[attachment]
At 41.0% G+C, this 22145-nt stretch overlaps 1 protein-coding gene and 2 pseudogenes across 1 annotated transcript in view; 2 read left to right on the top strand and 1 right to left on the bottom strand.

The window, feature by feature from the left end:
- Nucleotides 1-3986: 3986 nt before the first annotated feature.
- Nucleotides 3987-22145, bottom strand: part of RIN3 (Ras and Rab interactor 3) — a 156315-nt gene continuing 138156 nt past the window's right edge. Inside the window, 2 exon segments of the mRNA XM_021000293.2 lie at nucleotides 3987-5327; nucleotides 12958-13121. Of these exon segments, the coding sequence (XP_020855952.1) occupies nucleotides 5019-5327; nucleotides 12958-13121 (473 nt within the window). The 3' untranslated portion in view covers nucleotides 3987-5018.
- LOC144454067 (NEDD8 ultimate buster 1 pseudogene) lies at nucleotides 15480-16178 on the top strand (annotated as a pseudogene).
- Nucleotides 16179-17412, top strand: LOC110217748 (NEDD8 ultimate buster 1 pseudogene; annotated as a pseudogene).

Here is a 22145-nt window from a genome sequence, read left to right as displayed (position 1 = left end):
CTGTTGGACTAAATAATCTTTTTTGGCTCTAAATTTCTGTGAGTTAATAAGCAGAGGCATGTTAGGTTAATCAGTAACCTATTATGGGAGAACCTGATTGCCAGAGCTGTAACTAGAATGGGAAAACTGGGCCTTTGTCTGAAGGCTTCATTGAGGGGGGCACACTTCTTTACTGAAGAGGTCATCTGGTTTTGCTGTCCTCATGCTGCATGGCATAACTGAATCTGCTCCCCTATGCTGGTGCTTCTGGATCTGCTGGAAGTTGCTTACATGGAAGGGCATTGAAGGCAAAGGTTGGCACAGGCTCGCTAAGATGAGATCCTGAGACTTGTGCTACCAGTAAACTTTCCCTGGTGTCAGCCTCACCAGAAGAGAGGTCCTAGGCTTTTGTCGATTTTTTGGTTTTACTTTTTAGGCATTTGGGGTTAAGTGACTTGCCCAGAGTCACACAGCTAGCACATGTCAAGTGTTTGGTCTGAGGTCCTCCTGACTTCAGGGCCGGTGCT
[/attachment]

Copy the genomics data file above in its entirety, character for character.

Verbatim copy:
At 41.0% G+C, this 22145-nt stretch overlaps 1 protein-coding gene and 2 pseudogenes across 1 annotated transcript in view; 2 read left to right on the top strand and 1 right to left on the bottom strand.

The window, feature by feature from the left end:
- Nucleotides 1-3986: 3986 nt before the first annotated feature.
- Nucleotides 3987-22145, bottom strand: part of RIN3 (Ras and Rab interactor 3) — a 156315-nt gene continuing 138156 nt past the window's right edge. Inside the window, 2 exon segments of the mRNA XM_021000293.2 lie at nucleotides 3987-5327; nucleotides 12958-13121. Of these exon segments, the coding sequence (XP_020855952.1) occupies nucleotides 5019-5327; nucleotides 12958-13121 (473 nt within the window). The 3' untranslated portion in view covers nucleotides 3987-5018.
- LOC144454067 (NEDD8 ultimate buster 1 pseudogene) lies at nucleotides 15480-16178 on the top strand (annotated as a pseudogene).
- Nucleotides 16179-17412, top strand: LOC110217748 (NEDD8 ultimate buster 1 pseudogene; annotated as a pseudogene).

Here is a 22145-nt window from a genome sequence, read left to right as displayed (position 1 = left end):
CTGTTGGACTAAATAATCTTTTTTGGCTCTAAATTTCTGTGAGTTAATAAGCAGAGGCATGTTAGGTTAATCAGTAACCTATTATGGGAGAACCTGATTGCCAGAGCTGTAACTAGAATGGGAAAACTGGGCCTTTGTCTGAAGGCTTCATTGAGGGGGGCACACTTCTTTACTGAAGAGGTCATCTGGTTTTGCTGTCCTCATGCTGCATGGCATAACTGAATCTGCTCCCCTATGCTGGTGCTTCTGGATCTGCTGGAAGTTGCTTACATGGAAGGGCATTGAAGGCAAAGGTTGGCACAGGCTCGCTAAGATGAGATCCTGAGACTTGTGCTACCAGTAAACTTTCCCTGGTGTCAGCCTCACCAGAAGAGAGGTCCTAGGCTTTTGTCGATTTTTTGGTTTTACTTTTTAGGCATTTGGGGTTAAGTGACTTGCCCAGAGTCACACAGCTAGCACATGTCAAGTGTTTGGTCTGAGGTCCTCCTGACTTCAGGGCCGGTGCT